• 17% increase in patient satisfaction regarding MD-RN consistency in providing information & care
  • No adverse events related to communication breakdowns.
  • Marked decrease in physician pages regarding patient goals and care plans


 


Embedding Diabetes Education into the Medical Home Setting

Background/Problem:
Several years ago, staff at Deerfield Valley Health Service in Wilmington saw a need to help patients better manage their diabetes before they landed in the hospital’s Emergency Department. The practice attempted to provide diabetes education whenever they could fit it into their schedule or when there was a critical need.

One of the nurses with a certification in diabetes education decided to launch a pilot project that would imbed diabetes education services, one-on-one meetings and group sessions into the routine care of patients. The premise of the pilot was to provide timely appointments and initiation of treatment in order to help patients proactively manage their disease. If the pilot was successful, the program would be expanded to other primary care practices.

Goal: 
To improve the health outcomes of the population with diabetes and other related conditions by developing a comprehensive program that is patient-centric, embedded in the community, and focused on prevention, disease management, education and support by qualified interdisciplinary providers.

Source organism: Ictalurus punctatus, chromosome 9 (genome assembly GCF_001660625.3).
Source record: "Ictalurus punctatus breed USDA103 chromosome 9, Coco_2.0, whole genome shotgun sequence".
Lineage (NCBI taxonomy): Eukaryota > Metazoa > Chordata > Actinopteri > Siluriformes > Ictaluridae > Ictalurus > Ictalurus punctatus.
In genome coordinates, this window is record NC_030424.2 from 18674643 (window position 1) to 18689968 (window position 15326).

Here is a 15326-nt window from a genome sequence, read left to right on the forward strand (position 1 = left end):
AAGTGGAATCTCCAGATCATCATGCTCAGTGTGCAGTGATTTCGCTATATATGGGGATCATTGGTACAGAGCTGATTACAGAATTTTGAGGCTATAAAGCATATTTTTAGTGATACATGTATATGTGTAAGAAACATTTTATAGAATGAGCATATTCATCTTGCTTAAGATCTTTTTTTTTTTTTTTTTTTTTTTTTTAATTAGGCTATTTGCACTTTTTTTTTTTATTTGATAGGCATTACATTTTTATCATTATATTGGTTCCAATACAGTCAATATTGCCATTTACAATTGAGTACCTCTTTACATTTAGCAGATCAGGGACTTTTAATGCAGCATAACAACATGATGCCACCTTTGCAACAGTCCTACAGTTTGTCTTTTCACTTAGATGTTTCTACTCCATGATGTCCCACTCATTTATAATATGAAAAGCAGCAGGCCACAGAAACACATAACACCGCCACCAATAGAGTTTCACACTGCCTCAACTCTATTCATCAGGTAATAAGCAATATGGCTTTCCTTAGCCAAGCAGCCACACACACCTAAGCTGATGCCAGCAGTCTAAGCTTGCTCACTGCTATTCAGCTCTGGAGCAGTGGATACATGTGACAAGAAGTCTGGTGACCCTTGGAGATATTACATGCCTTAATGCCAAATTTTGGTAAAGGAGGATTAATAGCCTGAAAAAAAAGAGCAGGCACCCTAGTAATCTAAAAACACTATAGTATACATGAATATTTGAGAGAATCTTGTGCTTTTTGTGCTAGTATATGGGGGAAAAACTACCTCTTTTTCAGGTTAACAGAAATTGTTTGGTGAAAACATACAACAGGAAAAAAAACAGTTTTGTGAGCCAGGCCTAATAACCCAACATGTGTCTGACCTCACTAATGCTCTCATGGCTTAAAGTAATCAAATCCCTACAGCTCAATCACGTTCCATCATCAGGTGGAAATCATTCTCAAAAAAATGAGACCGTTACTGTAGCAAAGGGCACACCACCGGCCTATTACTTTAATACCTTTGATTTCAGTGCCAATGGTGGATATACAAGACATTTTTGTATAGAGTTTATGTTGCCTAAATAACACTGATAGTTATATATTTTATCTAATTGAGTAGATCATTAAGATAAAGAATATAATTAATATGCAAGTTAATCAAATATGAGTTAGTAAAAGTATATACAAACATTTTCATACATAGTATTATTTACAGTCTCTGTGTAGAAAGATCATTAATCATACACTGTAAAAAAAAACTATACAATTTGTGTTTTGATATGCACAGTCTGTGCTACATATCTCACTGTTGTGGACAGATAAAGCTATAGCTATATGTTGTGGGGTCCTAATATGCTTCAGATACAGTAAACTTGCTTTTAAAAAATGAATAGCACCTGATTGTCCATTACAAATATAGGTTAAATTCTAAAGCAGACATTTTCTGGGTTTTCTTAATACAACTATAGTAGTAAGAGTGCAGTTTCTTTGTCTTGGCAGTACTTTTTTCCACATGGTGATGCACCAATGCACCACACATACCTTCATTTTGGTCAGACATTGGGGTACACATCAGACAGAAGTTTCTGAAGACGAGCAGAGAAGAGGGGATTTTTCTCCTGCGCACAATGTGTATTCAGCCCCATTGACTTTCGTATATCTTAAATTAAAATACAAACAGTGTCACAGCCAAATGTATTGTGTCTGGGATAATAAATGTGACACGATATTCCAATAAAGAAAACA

Description of the Intervention/Initiative/Activity:
A certified Diabetes Educator provided diabetes education to patients eight hours per week. Appointments were scheduled adjacent to provider appointments for patient convenience.

The one year pilot was successful as evidenced by a reduction in A1C (levels of sugar in the blood) in the majority of patients participating in the program. These results coupled with positive feedback from patients and providers assured support for implementation at a second primary care practice commencing in 2013.

In an effort to be pro-active and build a case-load, they identified patients who would benefit from this service and, within 3 months, referrals from providers, clinical staff and chart reviews resulted in building a caseload of over 20 patients who met with the Diabetes Educator. Over the next 12 months, the educator provided services to over 90 patients who had between 1-6 visits depending on their compliance and diabetes management.

Outcomes:

  • Diabetes patients participating in the program sustained an average A1C of >8%. Evidenced-based research shows that long term complications associated with diabetes occurs with A1C levels of 8% or greater.